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Tim Key: 'Don't tell my editor I'm writing this in the back of a Mercedes-Benz'


I'm writing this one in a car. Not trying to sound cooler than I am, but that's just a fact. I'm sat in the back of a black Mercedes-Benz writing my column. No big deal.

My driver's up front, chewing gum and weaving through the traffic. A pro, basically. I'm relaxing all over his leather interiors, cradling my laptop. Very occasionally I tut or cuss, because he's too heavy on the brakes or he's turned right at too bold an angle and caused a typo by jolting my body forward or to the side. I then have to rectify these typos so my editor doesn't suspect I've written this in a car. But I have. That is exactly what I've done.

I should explain that I'm being driven in the back seat of a highly-polished black Merc not in my capacity as a columnist. There was an oversight on that front when I took the job and there's no chauffeur written into my contract. I therefore usually have to travel between columns by public transport, or else thumb lifts or walk places or just pretend I've been to places when I haven't. If I ever do renegotiate my contract, I will definitely demand a car, possibly a driver, and maybe even a co-driver. So why the hell am I lucky enough to be riding this Merc now?

Well, I'll tell you. The reason I am currently being driven is in my capacity as 'an actor who takes small roles in things'. I have taken a small role in something, and this character is driving me to set.

If you have never taken a small role in anything, I'll fill you in on some of the glamour that comes with it. Quite apart from being paid good money just for pretending to be a different guy from the one you actually are, there are tons of perks. Here are three examples:

1) You get your lunch cooked for you by a professional chef.

2) You sometimes get to keep your acting socks.

3) You sometimes get to meet the main actors and maybe touch their hands.

I recently took a small role in Richard Ayoade's The Double and touched Jesse Eisenberg's hands, and got given a large portion of sausage casserole for my efforts. And all this in addition to the good money (though in that one they were strict about the socks).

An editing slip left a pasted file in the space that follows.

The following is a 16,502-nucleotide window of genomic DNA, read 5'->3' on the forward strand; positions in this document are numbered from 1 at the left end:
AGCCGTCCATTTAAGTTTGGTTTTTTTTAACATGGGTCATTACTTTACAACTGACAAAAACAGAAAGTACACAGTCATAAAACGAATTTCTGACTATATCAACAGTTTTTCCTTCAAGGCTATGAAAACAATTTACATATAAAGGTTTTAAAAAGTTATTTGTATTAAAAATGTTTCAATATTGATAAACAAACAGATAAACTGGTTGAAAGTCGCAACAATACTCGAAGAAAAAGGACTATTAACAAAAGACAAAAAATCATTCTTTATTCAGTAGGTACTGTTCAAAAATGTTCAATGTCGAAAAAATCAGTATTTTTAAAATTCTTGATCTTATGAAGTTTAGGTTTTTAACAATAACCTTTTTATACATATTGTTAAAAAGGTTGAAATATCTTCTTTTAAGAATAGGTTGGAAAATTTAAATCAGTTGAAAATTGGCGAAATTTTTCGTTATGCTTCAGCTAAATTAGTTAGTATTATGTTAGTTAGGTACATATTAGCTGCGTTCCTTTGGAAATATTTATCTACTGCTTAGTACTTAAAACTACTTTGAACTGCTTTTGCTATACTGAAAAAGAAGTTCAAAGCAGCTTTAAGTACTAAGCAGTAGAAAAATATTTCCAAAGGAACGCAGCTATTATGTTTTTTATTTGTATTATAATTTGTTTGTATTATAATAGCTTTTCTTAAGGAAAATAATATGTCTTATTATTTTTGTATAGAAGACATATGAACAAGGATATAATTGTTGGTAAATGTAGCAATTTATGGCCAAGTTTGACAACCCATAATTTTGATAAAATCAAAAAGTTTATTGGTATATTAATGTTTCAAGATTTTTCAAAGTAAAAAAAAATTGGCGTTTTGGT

But better than all of this, perkwise, is that, when you take a small role in something, you are literally driven to and from set by a professional. And that is what is happening now. Up front there sits this bald guy; silent, unflappable, pulseless. He's exactly what you'd want. He wears black gloves and an earpiece and my God can he drive.

Growing up, I always used to think my dad was just about as good a driver as you could get. He has big hands and a good temperament and a thirst for going long. My dad once drove us to the Alps without stopping for a wee. I estimate he has driven me maybe 100,000 times. To scout camp, the dump, university, weddings, funerals, Alton Towers. Once he borrowed his mate's sports car and took me and my brother round the block in it with the roof open. No, Bill Key can drive all right.

But when I think about my dad and then I look at this guy's thick, still neck, there's really no contest. He could do with decelerating a touch earlier at roundabouts and he could probably lose the Heart FM, but otherwise this goon's got the lot. And it's laid on by the production, so as well as feeling warm and safe, I also feel enormously important.

We're slowing down now. We're at the location. This bald man will open my door in a sec. Then I will switch my socks and chow down some professionally-fried bacon. I will go into make-up, be transformed to look like a Roman slave, and then stalk around set looking for some actors' hands to fondle. We're bang on time. It's some system.